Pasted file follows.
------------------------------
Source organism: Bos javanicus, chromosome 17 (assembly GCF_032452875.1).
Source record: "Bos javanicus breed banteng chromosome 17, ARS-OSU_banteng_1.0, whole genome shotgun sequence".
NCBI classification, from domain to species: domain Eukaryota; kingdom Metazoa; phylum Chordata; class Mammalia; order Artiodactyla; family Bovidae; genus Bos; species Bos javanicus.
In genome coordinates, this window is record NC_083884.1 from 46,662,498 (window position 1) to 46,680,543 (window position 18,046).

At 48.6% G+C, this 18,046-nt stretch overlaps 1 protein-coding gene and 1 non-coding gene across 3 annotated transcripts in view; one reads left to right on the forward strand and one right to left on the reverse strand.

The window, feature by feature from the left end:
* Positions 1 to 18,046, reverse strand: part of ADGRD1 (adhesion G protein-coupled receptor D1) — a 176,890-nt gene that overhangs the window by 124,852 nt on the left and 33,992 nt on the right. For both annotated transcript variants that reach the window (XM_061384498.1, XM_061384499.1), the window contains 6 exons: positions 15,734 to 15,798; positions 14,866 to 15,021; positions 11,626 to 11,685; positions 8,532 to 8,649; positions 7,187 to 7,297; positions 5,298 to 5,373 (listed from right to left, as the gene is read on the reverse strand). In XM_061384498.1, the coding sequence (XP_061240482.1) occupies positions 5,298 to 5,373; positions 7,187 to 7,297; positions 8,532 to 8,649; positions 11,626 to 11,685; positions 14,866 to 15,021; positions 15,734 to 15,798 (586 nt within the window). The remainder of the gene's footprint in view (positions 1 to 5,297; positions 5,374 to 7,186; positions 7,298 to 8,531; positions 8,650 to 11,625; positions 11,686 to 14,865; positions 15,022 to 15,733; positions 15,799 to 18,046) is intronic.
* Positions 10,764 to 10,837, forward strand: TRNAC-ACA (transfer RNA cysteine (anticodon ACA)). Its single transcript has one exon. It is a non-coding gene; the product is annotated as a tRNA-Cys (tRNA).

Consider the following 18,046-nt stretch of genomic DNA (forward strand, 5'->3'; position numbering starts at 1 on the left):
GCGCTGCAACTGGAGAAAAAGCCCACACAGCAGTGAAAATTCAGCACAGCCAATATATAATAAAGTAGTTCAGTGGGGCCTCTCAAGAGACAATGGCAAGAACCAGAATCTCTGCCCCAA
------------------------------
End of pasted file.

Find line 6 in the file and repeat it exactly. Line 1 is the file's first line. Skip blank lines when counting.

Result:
The window, feature by feature from the left end: